I agree that our food supply is greatly. . .no, dangerously tainted by the food industry. I oppose factory farming. I do not like vegetables from thousands of miles away. I think eating liberal quantities of foods grown in good soil a grand idea. And I also think the term "health food" conjures up the wrong images. This may be because frozen food brands calling themselves "Healthy Choice" taste about the same as the box they are sold in, and are about as good for you.
Or because mainstream junk food brands want you to think life is full of deprivation when seeking a healthy diet. I also think overly-health obsessed individuals would like us to think they are stronger than the rest of the population; some sort of super human who never falls victim to any cravings what-so-ever while their fantasies about pints of Ben and Jerry's would be enough to make most of us blush. Granted, they may not indulge, and rarely do I, but it's not because I am better than everyone else. It's because I truly understand the satisfaction of real food, not the overly sensationalized brief moment alone with a sleeve of Oreos. I can think past the affair and know how it will make me feel. Like crap.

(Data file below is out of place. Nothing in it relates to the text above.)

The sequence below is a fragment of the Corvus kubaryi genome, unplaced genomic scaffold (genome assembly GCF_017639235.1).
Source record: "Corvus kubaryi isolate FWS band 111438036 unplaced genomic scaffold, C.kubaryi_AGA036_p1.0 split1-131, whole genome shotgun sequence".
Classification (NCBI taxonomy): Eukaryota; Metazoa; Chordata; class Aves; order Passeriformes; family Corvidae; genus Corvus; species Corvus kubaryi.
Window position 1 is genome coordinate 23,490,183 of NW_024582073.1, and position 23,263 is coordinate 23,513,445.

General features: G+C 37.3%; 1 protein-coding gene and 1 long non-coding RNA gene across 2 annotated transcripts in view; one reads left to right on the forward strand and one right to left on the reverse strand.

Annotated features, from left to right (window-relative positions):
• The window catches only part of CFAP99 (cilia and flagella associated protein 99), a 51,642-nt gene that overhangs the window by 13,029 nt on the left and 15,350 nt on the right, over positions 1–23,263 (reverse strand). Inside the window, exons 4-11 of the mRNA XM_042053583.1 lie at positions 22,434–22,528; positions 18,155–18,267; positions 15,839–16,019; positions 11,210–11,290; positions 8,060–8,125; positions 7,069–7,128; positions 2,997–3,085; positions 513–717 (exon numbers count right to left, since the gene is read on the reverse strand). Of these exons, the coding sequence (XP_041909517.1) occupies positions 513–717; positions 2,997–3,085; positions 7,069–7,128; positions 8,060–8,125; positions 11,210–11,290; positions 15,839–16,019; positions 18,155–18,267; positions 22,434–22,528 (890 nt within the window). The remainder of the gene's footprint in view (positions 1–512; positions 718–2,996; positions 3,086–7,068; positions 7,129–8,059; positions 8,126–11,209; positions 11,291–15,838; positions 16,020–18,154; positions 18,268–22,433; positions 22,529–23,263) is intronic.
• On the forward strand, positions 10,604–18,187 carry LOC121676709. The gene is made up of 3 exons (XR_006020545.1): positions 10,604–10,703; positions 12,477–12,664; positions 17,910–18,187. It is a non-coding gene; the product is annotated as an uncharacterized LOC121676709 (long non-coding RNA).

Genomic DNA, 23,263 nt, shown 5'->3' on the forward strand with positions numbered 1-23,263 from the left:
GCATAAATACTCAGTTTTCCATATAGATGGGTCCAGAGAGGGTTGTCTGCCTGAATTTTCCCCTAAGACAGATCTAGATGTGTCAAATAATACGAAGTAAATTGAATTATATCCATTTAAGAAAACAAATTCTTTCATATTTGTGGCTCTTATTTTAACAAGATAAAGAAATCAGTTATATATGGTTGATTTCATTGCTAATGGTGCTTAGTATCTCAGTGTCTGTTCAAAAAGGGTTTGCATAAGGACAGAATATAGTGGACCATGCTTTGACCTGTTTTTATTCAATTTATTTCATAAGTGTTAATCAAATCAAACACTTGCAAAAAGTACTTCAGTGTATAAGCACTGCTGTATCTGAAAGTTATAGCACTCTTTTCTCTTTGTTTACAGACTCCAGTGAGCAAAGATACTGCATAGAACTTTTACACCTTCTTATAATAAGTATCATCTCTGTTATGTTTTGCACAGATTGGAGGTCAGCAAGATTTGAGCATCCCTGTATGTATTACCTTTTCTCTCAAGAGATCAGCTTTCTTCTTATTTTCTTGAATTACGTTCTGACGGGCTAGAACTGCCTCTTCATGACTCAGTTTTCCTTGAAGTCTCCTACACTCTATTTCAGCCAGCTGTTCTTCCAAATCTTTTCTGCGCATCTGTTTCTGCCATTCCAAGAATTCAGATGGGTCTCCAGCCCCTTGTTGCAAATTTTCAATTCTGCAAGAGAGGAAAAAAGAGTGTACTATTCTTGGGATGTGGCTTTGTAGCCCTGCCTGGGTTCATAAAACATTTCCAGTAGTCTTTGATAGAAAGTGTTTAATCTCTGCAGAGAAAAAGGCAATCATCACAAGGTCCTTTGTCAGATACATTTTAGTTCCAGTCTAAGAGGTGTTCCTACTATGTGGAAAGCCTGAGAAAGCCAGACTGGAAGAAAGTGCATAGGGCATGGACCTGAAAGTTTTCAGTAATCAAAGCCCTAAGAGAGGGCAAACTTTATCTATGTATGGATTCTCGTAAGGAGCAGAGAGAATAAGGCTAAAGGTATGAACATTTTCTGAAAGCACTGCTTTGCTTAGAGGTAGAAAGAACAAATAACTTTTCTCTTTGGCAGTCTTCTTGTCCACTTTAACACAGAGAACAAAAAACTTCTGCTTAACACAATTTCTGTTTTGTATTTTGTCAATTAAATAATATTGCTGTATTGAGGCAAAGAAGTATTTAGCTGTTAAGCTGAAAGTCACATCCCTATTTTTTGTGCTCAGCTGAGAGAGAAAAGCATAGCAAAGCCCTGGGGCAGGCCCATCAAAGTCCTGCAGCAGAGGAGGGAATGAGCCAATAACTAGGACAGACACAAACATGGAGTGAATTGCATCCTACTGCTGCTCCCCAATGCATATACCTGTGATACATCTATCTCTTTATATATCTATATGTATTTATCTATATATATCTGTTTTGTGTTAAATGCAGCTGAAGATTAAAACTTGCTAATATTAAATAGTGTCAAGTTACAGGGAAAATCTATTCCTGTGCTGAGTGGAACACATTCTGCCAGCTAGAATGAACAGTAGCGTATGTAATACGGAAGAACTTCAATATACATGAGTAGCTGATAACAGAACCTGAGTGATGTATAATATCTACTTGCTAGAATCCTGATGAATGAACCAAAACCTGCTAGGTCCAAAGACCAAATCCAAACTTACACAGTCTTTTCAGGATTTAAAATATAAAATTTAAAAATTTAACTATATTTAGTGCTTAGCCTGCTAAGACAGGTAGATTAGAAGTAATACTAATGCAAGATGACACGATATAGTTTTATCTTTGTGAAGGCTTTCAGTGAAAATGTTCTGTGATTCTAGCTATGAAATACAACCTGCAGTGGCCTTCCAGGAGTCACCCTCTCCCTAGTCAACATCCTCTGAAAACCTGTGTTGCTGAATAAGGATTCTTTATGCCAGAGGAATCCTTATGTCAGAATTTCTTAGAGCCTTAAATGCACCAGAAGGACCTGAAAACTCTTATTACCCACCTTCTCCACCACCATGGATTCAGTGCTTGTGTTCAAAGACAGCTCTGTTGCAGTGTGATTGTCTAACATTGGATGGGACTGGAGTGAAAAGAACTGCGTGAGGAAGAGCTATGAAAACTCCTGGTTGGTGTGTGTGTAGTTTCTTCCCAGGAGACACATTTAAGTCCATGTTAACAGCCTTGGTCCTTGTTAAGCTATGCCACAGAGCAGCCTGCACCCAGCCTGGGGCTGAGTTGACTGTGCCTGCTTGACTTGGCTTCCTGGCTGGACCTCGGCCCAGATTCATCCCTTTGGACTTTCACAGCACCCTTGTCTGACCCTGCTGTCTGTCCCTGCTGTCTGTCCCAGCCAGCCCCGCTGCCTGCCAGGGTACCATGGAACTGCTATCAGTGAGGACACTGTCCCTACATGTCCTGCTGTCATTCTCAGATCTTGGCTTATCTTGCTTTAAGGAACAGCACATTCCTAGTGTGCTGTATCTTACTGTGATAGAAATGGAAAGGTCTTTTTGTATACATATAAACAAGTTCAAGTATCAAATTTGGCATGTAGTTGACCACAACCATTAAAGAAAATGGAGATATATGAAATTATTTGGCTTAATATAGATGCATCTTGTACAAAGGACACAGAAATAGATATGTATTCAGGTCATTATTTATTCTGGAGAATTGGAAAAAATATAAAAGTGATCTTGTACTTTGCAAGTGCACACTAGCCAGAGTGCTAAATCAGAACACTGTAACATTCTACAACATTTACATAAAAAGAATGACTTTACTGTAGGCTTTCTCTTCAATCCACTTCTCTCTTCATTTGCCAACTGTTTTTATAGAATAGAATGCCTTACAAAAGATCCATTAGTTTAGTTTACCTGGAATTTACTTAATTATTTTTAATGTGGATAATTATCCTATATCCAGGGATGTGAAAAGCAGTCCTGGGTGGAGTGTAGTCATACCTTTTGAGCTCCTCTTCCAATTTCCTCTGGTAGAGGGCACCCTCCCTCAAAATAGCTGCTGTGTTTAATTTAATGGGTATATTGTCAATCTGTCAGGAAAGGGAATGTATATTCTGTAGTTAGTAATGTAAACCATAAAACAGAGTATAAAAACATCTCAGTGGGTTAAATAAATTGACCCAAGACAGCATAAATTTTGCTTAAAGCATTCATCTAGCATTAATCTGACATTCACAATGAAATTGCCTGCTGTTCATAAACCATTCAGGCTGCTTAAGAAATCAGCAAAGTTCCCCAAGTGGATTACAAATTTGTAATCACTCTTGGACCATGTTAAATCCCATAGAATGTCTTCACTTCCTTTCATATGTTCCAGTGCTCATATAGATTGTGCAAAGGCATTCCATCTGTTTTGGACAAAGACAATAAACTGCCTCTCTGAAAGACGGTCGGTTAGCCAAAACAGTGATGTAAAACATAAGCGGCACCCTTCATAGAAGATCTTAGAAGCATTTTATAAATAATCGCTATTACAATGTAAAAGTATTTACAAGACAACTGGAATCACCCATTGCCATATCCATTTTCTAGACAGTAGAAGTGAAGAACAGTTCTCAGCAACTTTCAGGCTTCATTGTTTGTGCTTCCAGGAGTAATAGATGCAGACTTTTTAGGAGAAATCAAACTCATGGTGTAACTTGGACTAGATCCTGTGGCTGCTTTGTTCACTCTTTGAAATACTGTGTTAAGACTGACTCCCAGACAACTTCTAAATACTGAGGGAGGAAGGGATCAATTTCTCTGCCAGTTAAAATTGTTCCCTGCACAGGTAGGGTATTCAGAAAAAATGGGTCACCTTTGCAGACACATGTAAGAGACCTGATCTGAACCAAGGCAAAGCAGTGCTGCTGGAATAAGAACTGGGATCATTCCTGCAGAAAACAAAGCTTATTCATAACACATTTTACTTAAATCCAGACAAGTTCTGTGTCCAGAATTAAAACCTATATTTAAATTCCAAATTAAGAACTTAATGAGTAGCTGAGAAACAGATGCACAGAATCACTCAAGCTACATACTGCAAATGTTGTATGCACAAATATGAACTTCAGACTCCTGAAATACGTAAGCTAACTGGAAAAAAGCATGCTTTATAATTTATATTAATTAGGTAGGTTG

How is it then that I can "get away" with eating fried chicken and still consider myself healthy? Or butter for that matter? Or pastured pork?